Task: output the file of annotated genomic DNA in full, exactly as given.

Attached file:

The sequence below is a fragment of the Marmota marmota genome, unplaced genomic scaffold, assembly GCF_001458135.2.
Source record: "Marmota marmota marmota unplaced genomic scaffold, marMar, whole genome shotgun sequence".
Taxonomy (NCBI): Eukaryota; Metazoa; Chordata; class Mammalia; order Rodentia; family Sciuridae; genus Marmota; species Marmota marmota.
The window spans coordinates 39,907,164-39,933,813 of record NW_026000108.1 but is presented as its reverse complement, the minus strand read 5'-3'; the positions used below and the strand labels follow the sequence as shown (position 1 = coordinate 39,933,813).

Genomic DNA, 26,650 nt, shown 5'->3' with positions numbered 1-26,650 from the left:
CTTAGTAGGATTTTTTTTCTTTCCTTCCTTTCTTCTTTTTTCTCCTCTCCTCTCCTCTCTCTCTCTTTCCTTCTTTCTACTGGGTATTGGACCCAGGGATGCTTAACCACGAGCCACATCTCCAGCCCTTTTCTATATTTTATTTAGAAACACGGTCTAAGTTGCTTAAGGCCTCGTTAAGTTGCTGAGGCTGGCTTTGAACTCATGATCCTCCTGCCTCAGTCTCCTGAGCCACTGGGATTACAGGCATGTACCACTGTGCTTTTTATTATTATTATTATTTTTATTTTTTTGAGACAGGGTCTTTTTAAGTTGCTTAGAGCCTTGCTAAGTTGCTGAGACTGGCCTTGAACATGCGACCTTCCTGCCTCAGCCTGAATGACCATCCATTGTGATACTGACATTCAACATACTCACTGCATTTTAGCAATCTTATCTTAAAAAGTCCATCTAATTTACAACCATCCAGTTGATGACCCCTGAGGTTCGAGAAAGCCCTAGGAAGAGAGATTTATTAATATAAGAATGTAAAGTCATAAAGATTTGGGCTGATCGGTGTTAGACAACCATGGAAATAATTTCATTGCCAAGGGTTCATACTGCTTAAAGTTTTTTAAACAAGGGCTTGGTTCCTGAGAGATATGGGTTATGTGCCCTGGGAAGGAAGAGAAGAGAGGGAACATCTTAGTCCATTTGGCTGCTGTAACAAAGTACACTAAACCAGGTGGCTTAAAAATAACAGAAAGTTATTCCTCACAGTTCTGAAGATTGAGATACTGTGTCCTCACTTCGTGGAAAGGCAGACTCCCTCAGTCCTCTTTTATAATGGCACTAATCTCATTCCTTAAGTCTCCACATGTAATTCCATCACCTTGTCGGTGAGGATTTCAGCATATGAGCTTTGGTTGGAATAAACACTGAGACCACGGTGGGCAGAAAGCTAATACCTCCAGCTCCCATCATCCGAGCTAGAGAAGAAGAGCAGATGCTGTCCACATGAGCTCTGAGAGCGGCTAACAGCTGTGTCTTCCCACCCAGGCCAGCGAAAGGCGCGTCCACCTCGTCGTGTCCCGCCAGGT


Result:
The sequence below is a fragment of the Marmota marmota genome, unplaced genomic scaffold, assembly GCF_001458135.2.
Source record: "Marmota marmota marmota unplaced genomic scaffold, marMar, whole genome shotgun sequence".
Taxonomy (NCBI): Eukaryota; Metazoa; Chordata; class Mammalia; order Rodentia; family Sciuridae; genus Marmota; species Marmota marmota.
The window spans coordinates 39,907,164-39,933,813 of record NW_026000108.1 but is presented as its reverse complement, the minus strand read 5'-3'; the positions used below and the strand labels follow the sequence as shown (position 1 = coordinate 39,933,813).

Genomic DNA, 26,650 nt, shown 5'->3' with positions numbered 1-26,650 from the left:
CTTAGTAGGATTTTTTTTCTTTCCTTCCTTTCTTCTTTTTTCTCCTCTCCTCTCCTCTCTCTCTCTTTCCTTCTTTCTACTGGGTATTGGACCCAGGGATGCTTAACCACGAGCCACATCTCCAGCCCTTTTCTATATTTTATTTAGAAACACGGTCTAAGTTGCTTAAGGCCTCGTTAAGTTGCTGAGGCTGGCTTTGAACTCATGATCCTCCTGCCTCAGTCTCCTGAGCCACTGGGATTACAGGCATGTACCACTGTGCTTTTTATTATTATTATTATTTTTATTTTTTTGAGACAGGGTCTTTTTAAGTTGCTTAGAGCCTTGCTAAGTTGCTGAGACTGGCCTTGAACATGCGACCTTCCTGCCTCAGCCTGAATGACCATCCATTGTGATACTGACATTCAACATACTCACTGCATTTTAGCAATCTTATCTTAAAAAGTCCATCTAATTTACAACCATCCAGTTGATGACCCCTGAGGTTCGAGAAAGCCCTAGGAAGAGAGATTTATTAATATAAGAATGTAAAGTCATAAAGATTTGGGCTGATCGGTGTTAGACAACCATGGAAATAATTTCATTGCCAAGGGTTCATACTGCTTAAAGTTTTTTAAACAAGGGCTTGGTTCCTGAGAGATATGGGTTATGTGCCCTGGGAAGGAAGAGAAGAGAGGGAACATCTTAGTCCATTTGGCTGCTGTAACAAAGTACACTAAACCAGGTGGCTTAAAAATAACAGAAAGTTATTCCTCACAGTTCTGAAGATTGAGATACTGTGTCCTCACTTCGTGGAAAGGCAGACTCCCTCAGTCCTCTTTTATAATGGCACTAATCTCATTCCTTAAGTCTCCACATGTAATTCCATCACCTTGTCGGTGAGGATTTCAGCATATGAGCTTTGGTTGGAATAAACACTGAGACCACGGTGGGCAGAAAGCTAATACCTCCAGCTCCCATCATCCGAGCTAGAGAAGAAGAGCAGATGCTGTCCACATGAGCTCTGAGAGCGGCTAACAGCTGTGTCTTCCCACCCAGGCCAGCGAAAGGCGCGTCCACCTCGTCGTGTCCCGCCAGGT